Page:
In The Diary: The Tragedy of Landscape Exhibition

The Tragedy of Landscape is a new exhibition curated by Antlers for Griffin Gallery, London.

The exhibition brings together six contemporary artists that re-approach notions of the Romantic Landscape within their practice. The show takes its name from a comment on the work of Caspar David Friedrich by David d’Angers:

“Friedrich! … The only landscape painter so far to succeed in stirring up all the forces of my soul, the painter who has created a new genre: the tragedy of the landscape.”

Anouk Mercier, And the Ruin was Finally Revealed 

Anouk Mercier, And the Ruin was Finally Revealed 

The exhibiting artists share a common interest in the landscape genre and – in their own way – all act to subvert our perceived notions of it. We are invited to look at what lurks behind the idylls that we are presented with and think beyond the anaesthetised, beatified view of the natural world; works that appeal to our notions of beauty will often allude to something more sinister when enquired upon further.

Wieland Payer, Game, 2014, pastel charcoal on paper on board, 30 x 45 cm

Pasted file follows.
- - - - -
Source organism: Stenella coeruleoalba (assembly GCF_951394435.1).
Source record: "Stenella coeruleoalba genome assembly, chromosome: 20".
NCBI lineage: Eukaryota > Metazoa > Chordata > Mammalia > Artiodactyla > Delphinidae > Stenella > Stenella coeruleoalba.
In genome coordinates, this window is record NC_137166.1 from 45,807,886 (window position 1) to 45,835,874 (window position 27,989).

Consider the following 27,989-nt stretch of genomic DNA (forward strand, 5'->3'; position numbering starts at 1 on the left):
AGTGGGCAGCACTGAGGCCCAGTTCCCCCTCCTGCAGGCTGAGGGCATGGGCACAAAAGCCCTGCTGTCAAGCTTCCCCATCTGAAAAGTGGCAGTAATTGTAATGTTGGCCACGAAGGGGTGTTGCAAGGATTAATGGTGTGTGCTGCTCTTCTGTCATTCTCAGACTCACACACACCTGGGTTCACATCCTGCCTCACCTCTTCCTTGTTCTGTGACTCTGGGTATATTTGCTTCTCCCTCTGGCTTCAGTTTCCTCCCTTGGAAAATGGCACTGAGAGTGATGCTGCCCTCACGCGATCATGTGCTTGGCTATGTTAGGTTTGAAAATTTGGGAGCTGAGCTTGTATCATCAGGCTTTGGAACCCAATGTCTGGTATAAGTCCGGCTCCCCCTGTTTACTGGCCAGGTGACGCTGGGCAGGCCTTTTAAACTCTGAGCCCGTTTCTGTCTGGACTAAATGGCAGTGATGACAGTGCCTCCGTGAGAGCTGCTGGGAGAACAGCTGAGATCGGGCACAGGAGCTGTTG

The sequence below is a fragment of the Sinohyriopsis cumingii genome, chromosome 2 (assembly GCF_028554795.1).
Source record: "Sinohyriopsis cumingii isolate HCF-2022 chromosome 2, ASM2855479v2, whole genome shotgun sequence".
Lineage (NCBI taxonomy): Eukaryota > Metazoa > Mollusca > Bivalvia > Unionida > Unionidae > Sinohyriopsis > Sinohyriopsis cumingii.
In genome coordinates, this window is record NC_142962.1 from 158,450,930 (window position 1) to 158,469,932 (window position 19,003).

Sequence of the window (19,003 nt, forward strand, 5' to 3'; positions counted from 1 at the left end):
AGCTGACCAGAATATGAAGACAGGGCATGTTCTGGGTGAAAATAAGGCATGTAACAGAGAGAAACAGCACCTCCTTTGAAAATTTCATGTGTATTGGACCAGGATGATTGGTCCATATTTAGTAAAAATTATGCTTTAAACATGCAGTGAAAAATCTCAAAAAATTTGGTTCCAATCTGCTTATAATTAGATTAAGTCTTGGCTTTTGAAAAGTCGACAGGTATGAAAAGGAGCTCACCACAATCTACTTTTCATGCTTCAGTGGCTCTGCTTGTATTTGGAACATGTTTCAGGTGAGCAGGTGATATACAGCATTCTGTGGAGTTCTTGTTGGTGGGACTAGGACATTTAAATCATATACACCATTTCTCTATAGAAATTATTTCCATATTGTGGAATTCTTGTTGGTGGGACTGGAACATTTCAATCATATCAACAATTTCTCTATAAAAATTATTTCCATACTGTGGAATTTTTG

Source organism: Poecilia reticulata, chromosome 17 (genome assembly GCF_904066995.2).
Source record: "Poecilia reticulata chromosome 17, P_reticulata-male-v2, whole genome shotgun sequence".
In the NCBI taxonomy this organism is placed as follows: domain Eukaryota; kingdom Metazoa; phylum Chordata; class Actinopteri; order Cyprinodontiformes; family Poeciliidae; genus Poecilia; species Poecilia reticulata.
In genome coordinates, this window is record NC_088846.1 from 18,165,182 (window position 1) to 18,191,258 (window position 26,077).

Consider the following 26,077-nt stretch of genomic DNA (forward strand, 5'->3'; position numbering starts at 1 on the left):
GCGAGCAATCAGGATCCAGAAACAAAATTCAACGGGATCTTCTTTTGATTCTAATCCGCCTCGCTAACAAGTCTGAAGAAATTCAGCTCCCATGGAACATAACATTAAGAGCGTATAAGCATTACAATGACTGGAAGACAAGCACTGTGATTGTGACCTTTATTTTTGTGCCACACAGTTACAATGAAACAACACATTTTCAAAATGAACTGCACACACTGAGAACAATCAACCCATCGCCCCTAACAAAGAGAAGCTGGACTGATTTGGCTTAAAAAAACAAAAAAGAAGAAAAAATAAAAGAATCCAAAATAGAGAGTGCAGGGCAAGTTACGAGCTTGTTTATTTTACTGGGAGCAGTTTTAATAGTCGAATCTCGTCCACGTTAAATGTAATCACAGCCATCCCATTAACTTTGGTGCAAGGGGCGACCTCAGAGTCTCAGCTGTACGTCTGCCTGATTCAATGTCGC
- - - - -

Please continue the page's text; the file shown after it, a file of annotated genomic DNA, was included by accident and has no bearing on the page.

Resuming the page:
Wieland Payer, Game, 2014, pastel charcoal on paper on board, 30 x 45 cm

Many of the artists work directly with historical paintings and etchings, reworking them into new imagery in order to play on the fabricated, fictional nature of the original works and promote the fantastical.

Reece Jones, Multiplex

Reece Jones, Multiplex

Others use the Romantic Landscape as a motif – a departure point to re-examine our relationship with the natural world. Seeing their 17th / 18th Century counterparts as the first ecological movement and exploring how this is updated in a world where the idea of the sublime is as easily related to the onslaught of technology, as it is a mountain or waterfall.

Geoff Diego Litherland, SpaceShipEarth-Accept-what-You-Destroy

Geoff Diego Litherland, SpaceShipEarth-Accept-what-You-Destroy

Preview: Wednesday 11th February 6-9pm Exhibition Open: 12th February – 13th March 2015 Griffin Gallery, The Studio Building, 21 Evesham Street, London, W11 4AJ